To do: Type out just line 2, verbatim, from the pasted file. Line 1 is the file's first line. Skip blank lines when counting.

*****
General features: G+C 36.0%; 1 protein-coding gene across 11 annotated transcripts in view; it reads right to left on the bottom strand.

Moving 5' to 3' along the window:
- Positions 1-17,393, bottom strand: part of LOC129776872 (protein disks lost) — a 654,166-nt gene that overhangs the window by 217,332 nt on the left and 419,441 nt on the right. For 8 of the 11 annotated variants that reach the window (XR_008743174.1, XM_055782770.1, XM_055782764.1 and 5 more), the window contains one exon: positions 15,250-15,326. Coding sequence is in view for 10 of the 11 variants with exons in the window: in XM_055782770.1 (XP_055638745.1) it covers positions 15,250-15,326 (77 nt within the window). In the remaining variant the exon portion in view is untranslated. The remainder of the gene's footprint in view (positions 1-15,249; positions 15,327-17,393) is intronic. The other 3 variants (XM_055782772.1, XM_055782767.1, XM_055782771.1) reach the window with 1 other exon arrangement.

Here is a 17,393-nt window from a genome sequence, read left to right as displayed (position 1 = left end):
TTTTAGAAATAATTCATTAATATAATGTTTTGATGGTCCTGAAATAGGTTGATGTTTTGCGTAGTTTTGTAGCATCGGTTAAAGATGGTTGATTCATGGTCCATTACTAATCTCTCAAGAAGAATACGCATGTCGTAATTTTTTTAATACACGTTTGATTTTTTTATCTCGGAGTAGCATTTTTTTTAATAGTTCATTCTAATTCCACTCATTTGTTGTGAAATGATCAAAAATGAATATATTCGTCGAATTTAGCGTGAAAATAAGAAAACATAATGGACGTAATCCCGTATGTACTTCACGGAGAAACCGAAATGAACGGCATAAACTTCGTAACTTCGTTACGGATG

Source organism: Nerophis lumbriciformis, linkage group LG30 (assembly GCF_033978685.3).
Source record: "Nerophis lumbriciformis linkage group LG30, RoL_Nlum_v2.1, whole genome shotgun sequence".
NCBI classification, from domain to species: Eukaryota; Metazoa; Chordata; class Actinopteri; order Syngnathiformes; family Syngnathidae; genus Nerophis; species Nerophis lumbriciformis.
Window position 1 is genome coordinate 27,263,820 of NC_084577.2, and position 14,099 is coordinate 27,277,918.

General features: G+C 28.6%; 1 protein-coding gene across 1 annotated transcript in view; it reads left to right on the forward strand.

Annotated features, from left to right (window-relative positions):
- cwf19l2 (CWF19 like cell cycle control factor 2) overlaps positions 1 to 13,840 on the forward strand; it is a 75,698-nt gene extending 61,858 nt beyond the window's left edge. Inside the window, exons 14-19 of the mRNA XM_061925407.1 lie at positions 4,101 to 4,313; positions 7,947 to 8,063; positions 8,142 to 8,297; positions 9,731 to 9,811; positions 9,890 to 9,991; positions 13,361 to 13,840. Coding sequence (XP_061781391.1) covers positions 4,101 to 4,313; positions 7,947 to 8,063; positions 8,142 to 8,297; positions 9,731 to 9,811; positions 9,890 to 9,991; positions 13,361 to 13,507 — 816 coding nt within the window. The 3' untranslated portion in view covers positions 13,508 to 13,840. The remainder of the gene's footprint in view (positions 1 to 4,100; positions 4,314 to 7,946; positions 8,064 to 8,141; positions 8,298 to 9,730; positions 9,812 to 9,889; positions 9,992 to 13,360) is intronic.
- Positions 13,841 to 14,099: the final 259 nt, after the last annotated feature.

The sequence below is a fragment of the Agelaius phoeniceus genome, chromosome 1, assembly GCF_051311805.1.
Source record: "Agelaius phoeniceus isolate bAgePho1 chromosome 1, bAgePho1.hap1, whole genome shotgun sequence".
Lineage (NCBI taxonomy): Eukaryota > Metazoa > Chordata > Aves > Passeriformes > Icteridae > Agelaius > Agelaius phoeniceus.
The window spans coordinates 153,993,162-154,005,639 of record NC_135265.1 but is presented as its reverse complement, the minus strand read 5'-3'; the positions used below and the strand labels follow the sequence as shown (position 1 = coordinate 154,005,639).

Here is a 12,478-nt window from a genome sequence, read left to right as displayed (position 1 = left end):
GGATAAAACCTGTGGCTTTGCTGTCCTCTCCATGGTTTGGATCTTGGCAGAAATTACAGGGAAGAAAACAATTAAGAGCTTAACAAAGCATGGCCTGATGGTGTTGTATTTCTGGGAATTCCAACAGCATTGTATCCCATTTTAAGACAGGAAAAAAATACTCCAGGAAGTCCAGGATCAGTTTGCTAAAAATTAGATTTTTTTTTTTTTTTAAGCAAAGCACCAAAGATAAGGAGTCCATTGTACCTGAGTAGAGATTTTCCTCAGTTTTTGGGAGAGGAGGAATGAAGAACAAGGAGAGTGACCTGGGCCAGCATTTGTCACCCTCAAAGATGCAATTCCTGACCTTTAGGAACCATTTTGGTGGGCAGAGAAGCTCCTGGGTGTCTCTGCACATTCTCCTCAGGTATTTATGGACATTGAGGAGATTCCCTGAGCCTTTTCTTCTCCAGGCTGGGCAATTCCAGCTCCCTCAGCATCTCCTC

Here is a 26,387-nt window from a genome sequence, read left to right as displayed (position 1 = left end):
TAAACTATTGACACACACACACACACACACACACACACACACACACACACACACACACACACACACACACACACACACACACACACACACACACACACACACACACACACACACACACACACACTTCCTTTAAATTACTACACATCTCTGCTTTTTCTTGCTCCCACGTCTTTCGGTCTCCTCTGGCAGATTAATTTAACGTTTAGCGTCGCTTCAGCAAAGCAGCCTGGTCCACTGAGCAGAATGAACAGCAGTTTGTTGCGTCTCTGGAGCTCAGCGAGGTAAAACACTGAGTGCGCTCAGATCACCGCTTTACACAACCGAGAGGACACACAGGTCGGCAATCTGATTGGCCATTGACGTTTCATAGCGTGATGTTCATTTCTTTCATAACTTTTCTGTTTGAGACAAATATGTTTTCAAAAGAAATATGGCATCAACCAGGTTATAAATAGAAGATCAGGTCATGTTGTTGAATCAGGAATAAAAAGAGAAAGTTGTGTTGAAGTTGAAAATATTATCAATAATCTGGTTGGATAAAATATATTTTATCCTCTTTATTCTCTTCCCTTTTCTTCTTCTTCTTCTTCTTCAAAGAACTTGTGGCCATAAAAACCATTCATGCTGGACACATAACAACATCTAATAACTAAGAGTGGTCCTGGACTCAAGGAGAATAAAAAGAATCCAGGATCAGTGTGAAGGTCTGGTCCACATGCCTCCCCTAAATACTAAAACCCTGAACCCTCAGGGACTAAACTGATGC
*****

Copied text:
Moving 5' to 3' along the window: